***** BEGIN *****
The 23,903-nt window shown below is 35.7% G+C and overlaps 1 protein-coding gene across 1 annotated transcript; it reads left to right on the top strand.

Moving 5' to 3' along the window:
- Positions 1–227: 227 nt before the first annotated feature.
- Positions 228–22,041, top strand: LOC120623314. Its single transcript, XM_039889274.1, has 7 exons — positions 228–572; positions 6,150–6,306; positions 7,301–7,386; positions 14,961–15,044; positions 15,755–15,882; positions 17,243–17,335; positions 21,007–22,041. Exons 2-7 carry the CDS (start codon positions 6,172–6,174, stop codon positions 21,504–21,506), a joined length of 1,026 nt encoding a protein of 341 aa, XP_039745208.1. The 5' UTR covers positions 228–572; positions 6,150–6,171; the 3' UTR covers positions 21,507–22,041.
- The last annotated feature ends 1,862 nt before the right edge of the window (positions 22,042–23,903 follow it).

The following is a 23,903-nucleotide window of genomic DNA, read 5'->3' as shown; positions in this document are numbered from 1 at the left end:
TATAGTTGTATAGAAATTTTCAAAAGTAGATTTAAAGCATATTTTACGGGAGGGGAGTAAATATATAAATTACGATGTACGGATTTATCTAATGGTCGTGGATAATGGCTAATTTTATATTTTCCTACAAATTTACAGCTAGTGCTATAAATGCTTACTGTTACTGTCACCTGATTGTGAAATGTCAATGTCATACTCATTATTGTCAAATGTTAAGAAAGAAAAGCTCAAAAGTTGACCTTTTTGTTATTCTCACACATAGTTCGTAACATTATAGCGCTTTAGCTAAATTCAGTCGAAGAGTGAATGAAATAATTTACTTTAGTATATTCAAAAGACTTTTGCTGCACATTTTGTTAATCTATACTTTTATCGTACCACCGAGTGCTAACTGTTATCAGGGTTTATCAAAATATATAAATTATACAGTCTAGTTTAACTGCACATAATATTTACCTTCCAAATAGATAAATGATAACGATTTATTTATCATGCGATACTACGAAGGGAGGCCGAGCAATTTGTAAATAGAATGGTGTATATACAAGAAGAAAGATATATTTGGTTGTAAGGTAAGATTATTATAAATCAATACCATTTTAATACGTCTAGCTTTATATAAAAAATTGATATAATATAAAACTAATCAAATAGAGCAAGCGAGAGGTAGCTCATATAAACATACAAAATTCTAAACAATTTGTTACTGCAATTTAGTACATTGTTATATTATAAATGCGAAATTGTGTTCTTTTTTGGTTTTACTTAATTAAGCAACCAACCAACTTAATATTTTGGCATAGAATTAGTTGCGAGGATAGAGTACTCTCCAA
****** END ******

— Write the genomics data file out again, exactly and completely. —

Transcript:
The 23,903-nt window shown below is 35.7% G+C and overlaps 1 protein-coding gene across 1 annotated transcript; it reads left to right on the top strand.

Moving 5' to 3' along the window:
- Positions 1–227: 227 nt before the first annotated feature.
- Positions 228–22,041, top strand: LOC120623314. Its single transcript, XM_039889274.1, has 7 exons — positions 228–572; positions 6,150–6,306; positions 7,301–7,386; positions 14,961–15,044; positions 15,755–15,882; positions 17,243–17,335; positions 21,007–22,041. Exons 2-7 carry the CDS (start codon positions 6,172–6,174, stop codon positions 21,504–21,506), a joined length of 1,026 nt encoding a protein of 341 aa, XP_039745208.1. The 5' UTR covers positions 228–572; positions 6,150–6,171; the 3' UTR covers positions 21,507–22,041.
- The last annotated feature ends 1,862 nt before the right edge of the window (positions 22,042–23,903 follow it).

The following is a 23,903-nucleotide window of genomic DNA, read 5'->3' as shown; positions in this document are numbered from 1 at the left end:
TATAGTTGTATAGAAATTTTCAAAAGTAGATTTAAAGCATATTTTACGGGAGGGGAGTAAATATATAAATTACGATGTACGGATTTATCTAATGGTCGTGGATAATGGCTAATTTTATATTTTCCTACAAATTTACAGCTAGTGCTATAAATGCTTACTGTTACTGTCACCTGATTGTGAAATGTCAATGTCATACTCATTATTGTCAAATGTTAAGAAAGAAAAGCTCAAAAGTTGACCTTTTTGTTATTCTCACACATAGTTCGTAACATTATAGCGCTTTAGCTAAATTCAGTCGAAGAGTGAATGAAATAATTTACTTTAGTATATTCAAAAGACTTTTGCTGCACATTTTGTTAATCTATACTTTTATCGTACCACCGAGTGCTAACTGTTATCAGGGTTTATCAAAATATATAAATTATACAGTCTAGTTTAACTGCACATAATATTTACCTTCCAAATAGATAAATGATAACGATTTATTTATCATGCGATACTACGAAGGGAGGCCGAGCAATTTGTAAATAGAATGGTGTATATACAAGAAGAAAGATATATTTGGTTGTAAGGTAAGATTATTATAAATCAATACCATTTTAATACGTCTAGCTTTATATAAAAAATTGATATAATATAAAACTAATCAAATAGAGCAAGCGAGAGGTAGCTCATATAAACATACAAAATTCTAAACAATTTGTTACTGCAATTTAGTACATTGTTATATTATAAATGCGAAATTGTGTTCTTTTTTGGTTTTACTTAATTAAGCAACCAACCAACTTAATATTTTGGCATAGAATTAGTTGCGAGGATAGAGTACTCTCCAA